Access to the analysis data 300 is restricted to use for legitimate purposes only. In an embodiment, the server does not undertake to resolve the problem, but merely organizes and maintains log files. The analysis data 300 stored by the server is analyzed by the third party, and notice may not be provided to the user 100. Access to the server can be restricted to only intended third-party recipients. The server 108 can be protected when the analysis data 300 is stored decrypted. Protections can include either using an authentication protocol, restricting it to the internal IPs, or another method.

In an embodiment, users' problems are managed by the server and the provider without any input from the user. The problem is diagnosed and the solution is directly implemented. The problem is diagnosed using a computer program stored on or implemented by the server 108. User 100 may or may not be aware that their computer had a problem and is being, or has been serviced.

In the event that the server 108 is unable to resolve the problem automatically and requires only assistance on the part of the user 100, the user 100 is notified as to steps to take to either resolve or mitigate a problem. The provider 106 can also be notified as to any problem and directions provided to the user 100 by the server 108.

In another embodiment, in the event that the server is unable to resolve the problem automatically and requires only assistance on the part of the provider 106, the provider 106 or a representative of the provider 106 is notified and acts to resolve the problem using the analysis data 300 on the server 108. In this instance, user 100 may or may not be notified of the problem being resolved by the provider 106.

In a further embodiment, user 100 is aware of a problem, and log data 300 is either automatically transmitted or actively transmitted by the user 100 to the server 108. As above, the server 108 either automatically resolves the problem and/or the provider 106 provides further assistance, if necessary. Notice to the user 100 regarding resolution of the problem is optionally provided.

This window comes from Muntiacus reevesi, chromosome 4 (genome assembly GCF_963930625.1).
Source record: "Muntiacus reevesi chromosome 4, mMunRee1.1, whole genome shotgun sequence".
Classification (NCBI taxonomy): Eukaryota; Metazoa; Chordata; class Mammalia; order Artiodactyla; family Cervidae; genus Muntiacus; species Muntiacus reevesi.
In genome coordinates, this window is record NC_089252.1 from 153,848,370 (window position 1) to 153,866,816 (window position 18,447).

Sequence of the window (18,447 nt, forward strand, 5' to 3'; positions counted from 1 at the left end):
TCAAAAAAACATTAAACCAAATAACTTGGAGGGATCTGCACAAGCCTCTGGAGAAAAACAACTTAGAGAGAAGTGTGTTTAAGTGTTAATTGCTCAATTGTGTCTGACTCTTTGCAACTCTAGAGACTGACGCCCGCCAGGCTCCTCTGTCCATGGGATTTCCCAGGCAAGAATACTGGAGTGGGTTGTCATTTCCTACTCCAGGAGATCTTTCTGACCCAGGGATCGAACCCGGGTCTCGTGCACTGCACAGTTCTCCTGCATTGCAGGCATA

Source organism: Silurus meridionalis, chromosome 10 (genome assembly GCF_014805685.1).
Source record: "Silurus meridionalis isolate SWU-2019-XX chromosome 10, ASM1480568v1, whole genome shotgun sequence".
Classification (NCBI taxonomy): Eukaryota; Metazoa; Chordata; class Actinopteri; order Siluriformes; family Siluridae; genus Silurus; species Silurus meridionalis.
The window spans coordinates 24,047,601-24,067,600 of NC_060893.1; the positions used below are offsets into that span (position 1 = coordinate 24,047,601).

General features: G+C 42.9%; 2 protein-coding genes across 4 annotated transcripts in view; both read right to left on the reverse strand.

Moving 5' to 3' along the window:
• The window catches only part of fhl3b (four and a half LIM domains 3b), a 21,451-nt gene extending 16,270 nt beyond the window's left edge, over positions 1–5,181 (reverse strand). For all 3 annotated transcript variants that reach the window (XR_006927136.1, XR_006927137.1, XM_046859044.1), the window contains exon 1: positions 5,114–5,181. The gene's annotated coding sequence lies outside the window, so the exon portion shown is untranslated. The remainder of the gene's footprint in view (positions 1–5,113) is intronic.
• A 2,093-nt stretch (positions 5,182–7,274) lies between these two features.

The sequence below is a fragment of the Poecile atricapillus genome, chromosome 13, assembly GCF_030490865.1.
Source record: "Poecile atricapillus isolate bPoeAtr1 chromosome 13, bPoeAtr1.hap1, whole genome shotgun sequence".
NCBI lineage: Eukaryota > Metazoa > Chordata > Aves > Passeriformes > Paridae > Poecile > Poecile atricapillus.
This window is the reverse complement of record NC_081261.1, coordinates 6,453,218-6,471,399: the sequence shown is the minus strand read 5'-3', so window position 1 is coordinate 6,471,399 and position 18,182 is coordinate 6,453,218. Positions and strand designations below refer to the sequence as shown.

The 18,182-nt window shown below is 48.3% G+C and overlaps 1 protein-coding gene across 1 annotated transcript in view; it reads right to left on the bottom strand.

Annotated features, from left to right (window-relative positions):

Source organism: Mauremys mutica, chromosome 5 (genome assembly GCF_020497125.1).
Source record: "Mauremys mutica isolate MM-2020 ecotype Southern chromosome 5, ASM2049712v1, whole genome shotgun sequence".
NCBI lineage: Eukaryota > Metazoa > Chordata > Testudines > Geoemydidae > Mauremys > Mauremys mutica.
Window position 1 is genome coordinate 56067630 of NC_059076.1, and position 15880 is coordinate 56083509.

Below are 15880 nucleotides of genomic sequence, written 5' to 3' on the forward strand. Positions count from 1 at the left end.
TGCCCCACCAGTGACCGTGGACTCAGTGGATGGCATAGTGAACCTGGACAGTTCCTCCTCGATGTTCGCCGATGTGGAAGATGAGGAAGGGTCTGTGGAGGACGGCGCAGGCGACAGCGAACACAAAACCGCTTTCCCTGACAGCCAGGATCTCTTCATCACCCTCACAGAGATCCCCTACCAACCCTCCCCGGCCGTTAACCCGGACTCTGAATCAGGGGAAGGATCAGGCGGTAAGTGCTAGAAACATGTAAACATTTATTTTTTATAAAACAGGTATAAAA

Once the analysis is performed, a resolution to the error, based on the analysis of the analysis data 300, is communicated to the user (step 214). The resolution can be instructions to reboot the system, information regarding conflicting software, notification and/or the purging of a virus, a client upgrade or patch, a link to a third party software provider to upgrade other software present on the user device 102 or notification that the error was caused by the provider or a third party.

The resolution of the error and/or problem can include providing appropriate patches, notification of appropriate hardware or software, instructions to the user regarding any steps to take in order to resolve the problem, notification to the user to contact the provider for live assistance with or without the provider's contact information, notification to the user of any problems resolved, notification to the provider to undertake analysis of problems not capable of resolution by the server, notification to the provider to contact the user, with or without the user's contact information, and notification to the user and/or the provider of any systemic or network failure not attributable to either the client or the provider.

Embodiments of the invention include, the server 108 processing the transmission by decompressing and/or decrypting the analysis data 300. The analysis data 300 is stored into a directory structure that facilitates identification, analysis and comparison of the analysis data 300. The server 108 can be accessed by the provider 106 to retrieve the analysis data 300.

The analysis data 300 can alternately be accessed by the user 100, the provider 106 or a third party. Third party access to the analysis data requires rights to access the information for legitimate purposes.

Analysis data 300 can be maintained to facilitate problem resolution, monitor server effectiveness, and assist analysis of collective problems. The server 108 can maintain the analysis data 300 in an organized fashion. In one embodiment, the server 108 deletes analysis data 300 upon resolution of the problem. Alternately, the server 108 compiles the analysis data 300 according to how problems were resolved.